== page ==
Rosario Ruggeri : Paul Holmgren’s comment on Ruggeri after he was drafted last summer was that the player reminded him of Bruno St. Jacques at the same age—lots of heart, good athleticism but unrefined hockey skills that would hopefully catch up over a few years. I think Ruggeri’s all-around skills, especially his passing game, has come along a little faster than the Flyers suspected. He hasn’t come as far as Korovkin (even though he’s outpointed the Russian on the season), but he’s also shaping up as a pleasant surprise. He’s become a good defenseman for that level of play— physical without being undisciplined and does not often get beaten 1-on-1 (the Q is still the CHL league with the most 1-on-1 play). The Flyers drafted a similar prospect a few years back, J-P Morin, who stagnated the year after being drafted and then went backwards in his “decision” year. Ruggeri, conversely has progressed.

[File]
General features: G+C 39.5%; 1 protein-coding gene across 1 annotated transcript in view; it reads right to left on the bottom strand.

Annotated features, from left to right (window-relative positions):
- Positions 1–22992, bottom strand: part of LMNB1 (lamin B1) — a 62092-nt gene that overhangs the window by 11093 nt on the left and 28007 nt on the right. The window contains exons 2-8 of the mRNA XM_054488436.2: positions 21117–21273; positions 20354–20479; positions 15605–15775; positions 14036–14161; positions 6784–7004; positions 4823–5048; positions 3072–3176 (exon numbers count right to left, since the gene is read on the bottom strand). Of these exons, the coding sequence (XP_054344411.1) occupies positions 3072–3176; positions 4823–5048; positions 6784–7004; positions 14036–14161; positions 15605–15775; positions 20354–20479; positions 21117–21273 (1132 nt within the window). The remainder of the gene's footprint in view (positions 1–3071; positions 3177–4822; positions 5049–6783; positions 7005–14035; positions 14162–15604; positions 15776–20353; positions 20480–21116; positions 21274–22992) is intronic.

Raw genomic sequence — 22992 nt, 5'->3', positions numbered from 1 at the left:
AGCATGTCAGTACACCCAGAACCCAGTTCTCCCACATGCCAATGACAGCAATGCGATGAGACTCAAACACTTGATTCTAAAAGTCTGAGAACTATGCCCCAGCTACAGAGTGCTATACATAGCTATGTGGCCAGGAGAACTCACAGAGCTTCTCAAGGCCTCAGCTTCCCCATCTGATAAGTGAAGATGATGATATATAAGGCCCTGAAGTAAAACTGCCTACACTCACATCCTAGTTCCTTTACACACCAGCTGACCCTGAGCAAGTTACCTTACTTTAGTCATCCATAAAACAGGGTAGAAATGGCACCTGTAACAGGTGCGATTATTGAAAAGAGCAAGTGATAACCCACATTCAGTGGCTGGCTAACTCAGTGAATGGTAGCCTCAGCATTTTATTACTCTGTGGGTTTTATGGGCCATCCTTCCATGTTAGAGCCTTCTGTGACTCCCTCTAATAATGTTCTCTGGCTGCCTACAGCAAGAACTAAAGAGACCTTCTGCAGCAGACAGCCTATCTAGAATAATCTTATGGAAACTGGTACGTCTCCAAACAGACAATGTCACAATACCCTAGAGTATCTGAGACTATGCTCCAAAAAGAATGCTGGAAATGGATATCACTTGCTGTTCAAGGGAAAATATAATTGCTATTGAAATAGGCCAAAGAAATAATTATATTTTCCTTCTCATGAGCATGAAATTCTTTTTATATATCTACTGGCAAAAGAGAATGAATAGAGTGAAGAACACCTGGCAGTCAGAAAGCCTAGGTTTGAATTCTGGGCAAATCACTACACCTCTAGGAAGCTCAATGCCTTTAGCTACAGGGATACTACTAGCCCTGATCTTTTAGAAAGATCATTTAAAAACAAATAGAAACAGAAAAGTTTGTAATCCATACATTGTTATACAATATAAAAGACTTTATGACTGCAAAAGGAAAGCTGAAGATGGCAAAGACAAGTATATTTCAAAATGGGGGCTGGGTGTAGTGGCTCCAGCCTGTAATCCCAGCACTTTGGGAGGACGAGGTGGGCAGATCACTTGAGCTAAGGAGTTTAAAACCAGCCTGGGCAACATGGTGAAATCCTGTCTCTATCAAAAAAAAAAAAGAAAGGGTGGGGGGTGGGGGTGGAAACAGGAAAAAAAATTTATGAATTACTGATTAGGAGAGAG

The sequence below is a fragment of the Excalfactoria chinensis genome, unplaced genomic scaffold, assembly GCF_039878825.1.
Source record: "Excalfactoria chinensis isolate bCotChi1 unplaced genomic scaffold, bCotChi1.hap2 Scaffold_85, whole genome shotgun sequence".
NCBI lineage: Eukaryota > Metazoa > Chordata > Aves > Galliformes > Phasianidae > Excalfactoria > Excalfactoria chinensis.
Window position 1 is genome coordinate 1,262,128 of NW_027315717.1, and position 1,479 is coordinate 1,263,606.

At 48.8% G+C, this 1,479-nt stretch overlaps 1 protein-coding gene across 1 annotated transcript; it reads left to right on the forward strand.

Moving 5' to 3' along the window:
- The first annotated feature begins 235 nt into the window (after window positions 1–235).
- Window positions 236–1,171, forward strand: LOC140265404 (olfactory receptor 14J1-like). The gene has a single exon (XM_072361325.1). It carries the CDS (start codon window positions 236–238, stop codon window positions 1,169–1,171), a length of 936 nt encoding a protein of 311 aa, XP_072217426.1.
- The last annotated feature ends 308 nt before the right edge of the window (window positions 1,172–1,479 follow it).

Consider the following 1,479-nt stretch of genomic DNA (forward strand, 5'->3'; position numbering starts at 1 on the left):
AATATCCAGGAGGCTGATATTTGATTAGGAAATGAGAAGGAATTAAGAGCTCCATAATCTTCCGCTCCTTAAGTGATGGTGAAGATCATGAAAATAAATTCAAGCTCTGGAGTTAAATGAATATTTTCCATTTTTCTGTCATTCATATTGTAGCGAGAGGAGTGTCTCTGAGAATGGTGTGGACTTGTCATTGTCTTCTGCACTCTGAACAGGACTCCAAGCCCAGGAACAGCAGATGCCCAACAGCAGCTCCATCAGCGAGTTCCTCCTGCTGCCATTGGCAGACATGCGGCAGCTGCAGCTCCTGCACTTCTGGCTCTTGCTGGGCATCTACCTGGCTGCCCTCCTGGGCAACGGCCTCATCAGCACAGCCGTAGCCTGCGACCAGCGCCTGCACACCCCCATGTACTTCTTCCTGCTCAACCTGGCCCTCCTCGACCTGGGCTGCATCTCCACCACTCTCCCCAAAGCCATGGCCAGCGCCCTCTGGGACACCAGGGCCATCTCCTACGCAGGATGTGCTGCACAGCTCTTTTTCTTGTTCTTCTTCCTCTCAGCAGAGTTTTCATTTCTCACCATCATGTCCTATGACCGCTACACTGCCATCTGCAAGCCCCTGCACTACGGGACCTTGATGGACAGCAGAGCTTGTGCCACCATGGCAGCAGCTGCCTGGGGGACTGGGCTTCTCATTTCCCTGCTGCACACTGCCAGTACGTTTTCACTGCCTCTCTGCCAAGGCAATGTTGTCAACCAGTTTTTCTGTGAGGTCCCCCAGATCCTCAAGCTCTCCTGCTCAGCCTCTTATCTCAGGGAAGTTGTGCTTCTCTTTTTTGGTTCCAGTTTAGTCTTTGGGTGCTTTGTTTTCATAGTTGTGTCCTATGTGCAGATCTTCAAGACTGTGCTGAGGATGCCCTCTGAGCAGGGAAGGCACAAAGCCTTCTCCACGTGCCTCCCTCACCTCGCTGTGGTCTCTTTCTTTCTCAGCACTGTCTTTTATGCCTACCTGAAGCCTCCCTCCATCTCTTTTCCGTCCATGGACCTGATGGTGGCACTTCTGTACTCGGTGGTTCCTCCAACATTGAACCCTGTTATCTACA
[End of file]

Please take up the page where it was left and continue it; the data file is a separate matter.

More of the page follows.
Joey Mormina : I recently moved Mormina into the Flyers top 20 list. The Colgate sophomore doesn’t have much of an offensive game at the NCAA level but he’s got plus-mobility to go along with his imposing size. There’s not a single defenseman the Flyers drafted in 2002 who has not made at least some progress this season, which has to be gratifying to the organization. Like Ruggeri, Mormina’s improved at a steady clip, particularly in the physical department.
Ian Forbes : Forbes recently scored a game winning goal for the struggling Phantoms but the defensive defenseman is still a borderline ECHL/AHL defenseman in his third pro season.
Alexander Drozdetsky : Drozdetsky is either scoring in bunches or he’s ice cold. Goals in seven of his first nine games, followed by 26 games without a goal, followed by goals in three of the last four CSKA games. Now that the mini-streak was snapped, hopefully, he can close the season out without disappearing offensively again.